The Magnet 046: 10 Kitchen Tools You May Not Know About
The impressive Alton Brown dislikes what he calls “unitaskers” — kitchen tools designed for a single task that could easily be accomplished with a general-purpose tool, like a knife.
Brown’s got a point. Many unitaskers are just novelty gadgets (like this banana slicer), but over the years I’ve added at least a dozen useful unitaskers to my kitchen tools collection. In this issue of the newsletter, I’m sharing my top 10.
(Note: most of these links go to Amazon because that’s where I bought these things. The gadgets are likely available at other online stores or at a local store. I’m not using affiliate codes in my links.)
Rechargeable Handheld Frother ($17)
Most battery-powered frothers are wimpy and will stall if you try mix anything other than low-viscosity liquids. I wanted something to blend nutritional powders and almond butter into drinks, and this USB chargeable frother does the job without stalling. I charge it every couple of months.
Strawberry Huller ($8)
Many people make fun of this strawberry huller online, but I use it every time I de-stem strawberries. It’s fast — just push the green button, plunge the spring-loaded jaws into the berry, release the button, and twist. Watch this video to see how it works.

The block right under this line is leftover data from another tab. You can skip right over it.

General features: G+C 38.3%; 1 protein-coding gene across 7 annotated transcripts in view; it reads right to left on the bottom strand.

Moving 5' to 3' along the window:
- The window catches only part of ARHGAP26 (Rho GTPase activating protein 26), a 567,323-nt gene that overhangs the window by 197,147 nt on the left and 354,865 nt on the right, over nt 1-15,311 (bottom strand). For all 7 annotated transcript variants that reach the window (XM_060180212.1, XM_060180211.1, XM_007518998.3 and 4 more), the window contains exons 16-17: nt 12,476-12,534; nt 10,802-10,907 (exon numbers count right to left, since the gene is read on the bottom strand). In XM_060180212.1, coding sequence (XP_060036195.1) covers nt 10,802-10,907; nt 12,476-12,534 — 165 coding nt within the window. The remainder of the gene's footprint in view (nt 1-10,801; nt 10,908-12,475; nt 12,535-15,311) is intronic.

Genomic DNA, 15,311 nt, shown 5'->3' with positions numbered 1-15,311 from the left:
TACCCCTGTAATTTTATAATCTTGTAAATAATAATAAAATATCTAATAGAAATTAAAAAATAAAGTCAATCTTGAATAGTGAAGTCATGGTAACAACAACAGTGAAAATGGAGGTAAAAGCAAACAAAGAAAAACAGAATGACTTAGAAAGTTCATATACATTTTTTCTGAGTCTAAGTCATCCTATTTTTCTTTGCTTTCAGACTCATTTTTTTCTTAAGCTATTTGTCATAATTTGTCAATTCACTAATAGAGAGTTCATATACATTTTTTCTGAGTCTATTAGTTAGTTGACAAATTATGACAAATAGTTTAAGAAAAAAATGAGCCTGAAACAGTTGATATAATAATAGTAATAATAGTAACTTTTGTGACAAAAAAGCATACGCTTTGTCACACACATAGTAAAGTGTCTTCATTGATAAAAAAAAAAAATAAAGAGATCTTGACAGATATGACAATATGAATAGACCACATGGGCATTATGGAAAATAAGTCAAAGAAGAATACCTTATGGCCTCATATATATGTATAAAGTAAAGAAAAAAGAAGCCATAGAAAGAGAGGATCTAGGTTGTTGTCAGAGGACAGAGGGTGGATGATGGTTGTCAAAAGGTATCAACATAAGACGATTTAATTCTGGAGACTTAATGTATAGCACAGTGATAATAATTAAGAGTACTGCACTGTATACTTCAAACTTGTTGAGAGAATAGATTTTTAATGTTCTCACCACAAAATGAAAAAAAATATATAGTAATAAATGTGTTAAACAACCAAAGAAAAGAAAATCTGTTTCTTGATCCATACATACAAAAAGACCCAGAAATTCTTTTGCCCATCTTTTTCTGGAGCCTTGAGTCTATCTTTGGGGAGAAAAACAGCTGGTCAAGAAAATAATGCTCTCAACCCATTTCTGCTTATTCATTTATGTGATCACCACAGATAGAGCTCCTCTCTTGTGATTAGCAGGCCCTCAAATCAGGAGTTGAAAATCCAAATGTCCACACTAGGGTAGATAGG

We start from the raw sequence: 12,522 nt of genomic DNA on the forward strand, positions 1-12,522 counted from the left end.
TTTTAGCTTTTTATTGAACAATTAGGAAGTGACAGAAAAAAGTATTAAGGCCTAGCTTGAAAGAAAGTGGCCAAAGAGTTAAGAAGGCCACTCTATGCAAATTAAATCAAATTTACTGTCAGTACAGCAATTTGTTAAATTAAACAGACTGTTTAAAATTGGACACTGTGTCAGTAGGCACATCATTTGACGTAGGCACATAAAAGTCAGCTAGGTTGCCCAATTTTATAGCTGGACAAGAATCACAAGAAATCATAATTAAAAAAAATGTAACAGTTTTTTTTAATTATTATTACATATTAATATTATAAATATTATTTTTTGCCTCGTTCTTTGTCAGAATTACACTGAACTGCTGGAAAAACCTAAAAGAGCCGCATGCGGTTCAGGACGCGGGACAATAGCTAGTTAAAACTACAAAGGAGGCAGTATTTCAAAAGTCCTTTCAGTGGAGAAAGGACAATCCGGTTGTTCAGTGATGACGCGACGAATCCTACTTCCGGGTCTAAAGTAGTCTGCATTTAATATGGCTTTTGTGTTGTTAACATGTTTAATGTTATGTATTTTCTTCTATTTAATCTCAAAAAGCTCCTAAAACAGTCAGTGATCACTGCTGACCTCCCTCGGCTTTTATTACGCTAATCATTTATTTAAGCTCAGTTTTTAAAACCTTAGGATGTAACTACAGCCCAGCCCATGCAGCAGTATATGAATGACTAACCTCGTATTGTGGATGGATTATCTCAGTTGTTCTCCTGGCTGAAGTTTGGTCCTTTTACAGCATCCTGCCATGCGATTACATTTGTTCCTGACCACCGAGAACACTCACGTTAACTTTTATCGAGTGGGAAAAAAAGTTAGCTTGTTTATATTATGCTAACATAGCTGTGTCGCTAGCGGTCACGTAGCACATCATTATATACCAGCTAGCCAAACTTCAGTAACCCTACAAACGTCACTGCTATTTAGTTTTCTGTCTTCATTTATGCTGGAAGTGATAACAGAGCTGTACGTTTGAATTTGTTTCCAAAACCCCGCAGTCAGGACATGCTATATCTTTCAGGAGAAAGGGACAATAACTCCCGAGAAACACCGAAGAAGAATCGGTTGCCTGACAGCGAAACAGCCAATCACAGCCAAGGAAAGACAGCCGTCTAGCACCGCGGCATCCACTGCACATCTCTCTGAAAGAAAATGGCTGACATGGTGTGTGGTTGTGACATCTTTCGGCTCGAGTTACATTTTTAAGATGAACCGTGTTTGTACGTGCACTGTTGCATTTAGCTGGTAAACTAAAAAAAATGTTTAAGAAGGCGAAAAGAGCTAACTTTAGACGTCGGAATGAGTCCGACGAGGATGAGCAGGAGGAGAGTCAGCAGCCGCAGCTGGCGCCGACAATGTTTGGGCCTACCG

Pan Scraper ($2)
This polycarbonate scraper has a sharp edge all the way around and has different curve shapes to reach into corners of pans. It scrapes all the stuck, burnt food from pots and pans. Mine has fallen into the garbage disposal a few times but it still works.
AccuSharp Knife & Tool Sharpener ($11)
To use this knife sharpener, you hold a knife on the counter blade side up. Then you stroke the blade several times with this tool, which has two tungsten-carbide blades in a V-shape. I use it on all my kitchen knives, even serrated ones. Watch this video.
Garlic Rocker ($20)
I prefer this garlic rocker over a traditional garlic press for a few reasons. First, it has no moving parts so it won’t ever break. Second, it’s easy to use — put a peeled clove on a cutting board and rock the tool over the clove to turn it into little bits. Third, you can rinse the rocker under running water and rub your hands over it and the stainless steel will neutralize the garlic smell on your fingers. If any of the holes get plugged, you can push out the garlic bit with a knife point. Watch this video.
If you’re a paid subscriber, you’ll see another email with details and photos of the other five kitchen tools on my list: a pointed ice cream scoop, two kinds of jar openers, a smooth-edge can opener, and a sharp vegetable peeler.
If you’re on the free list and would like to help support The Magnet, please click the subscribe button here to get the newsletter at a special rate for the first year:
Thanks for reading!